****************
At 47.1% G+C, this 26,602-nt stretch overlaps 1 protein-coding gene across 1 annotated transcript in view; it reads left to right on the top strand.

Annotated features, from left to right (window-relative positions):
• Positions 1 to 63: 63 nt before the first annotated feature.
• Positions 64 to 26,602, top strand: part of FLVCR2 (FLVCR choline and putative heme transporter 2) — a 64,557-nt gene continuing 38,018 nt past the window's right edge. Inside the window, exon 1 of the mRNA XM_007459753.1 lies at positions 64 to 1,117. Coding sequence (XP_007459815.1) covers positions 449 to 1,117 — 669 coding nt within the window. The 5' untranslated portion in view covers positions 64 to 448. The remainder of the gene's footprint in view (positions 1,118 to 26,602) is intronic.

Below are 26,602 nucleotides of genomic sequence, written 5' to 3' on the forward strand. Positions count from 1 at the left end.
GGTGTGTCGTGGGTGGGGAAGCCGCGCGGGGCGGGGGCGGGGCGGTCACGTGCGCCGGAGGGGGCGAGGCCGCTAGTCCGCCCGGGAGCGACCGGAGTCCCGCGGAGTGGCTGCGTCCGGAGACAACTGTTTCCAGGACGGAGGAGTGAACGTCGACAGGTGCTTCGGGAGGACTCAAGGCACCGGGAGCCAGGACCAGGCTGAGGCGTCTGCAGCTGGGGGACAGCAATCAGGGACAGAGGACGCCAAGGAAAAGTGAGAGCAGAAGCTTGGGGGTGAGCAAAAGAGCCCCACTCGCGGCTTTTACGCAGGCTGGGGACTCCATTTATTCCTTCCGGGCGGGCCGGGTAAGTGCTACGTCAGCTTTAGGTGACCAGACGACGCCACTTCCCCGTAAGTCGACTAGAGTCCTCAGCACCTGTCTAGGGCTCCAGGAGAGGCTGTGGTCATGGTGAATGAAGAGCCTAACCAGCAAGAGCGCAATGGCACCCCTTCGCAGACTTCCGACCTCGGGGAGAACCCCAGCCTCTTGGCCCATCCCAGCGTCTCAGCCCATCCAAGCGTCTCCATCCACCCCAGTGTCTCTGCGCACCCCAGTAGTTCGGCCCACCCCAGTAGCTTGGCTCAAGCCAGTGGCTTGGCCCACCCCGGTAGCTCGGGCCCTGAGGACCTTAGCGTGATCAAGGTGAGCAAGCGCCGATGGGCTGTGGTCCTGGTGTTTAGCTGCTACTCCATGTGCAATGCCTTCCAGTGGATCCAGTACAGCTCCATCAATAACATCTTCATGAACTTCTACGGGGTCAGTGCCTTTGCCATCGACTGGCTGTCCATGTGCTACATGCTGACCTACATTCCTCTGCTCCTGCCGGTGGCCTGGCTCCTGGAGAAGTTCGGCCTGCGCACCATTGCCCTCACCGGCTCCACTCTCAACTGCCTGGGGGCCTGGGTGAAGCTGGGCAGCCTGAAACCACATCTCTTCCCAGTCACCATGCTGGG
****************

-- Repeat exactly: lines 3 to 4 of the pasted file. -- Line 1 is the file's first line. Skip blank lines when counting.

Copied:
• Positions 1 to 63: 63 nt before the first annotated feature.
• Positions 64 to 26,602, top strand: part of FLVCR2 (FLVCR choline and putative heme transporter 2) — a 64,557-nt gene continuing 38,018 nt past the window's right edge. Inside the window, exon 1 of the mRNA XM_007459753.1 lies at positions 64 to 1,117. Coding sequence (XP_007459815.1) covers positions 449 to 1,117 — 669 coding nt within the window. The 5' untranslated portion in view covers positions 64 to 448. The remainder of the gene's footprint in view (positions 1,118 to 26,602) is intronic.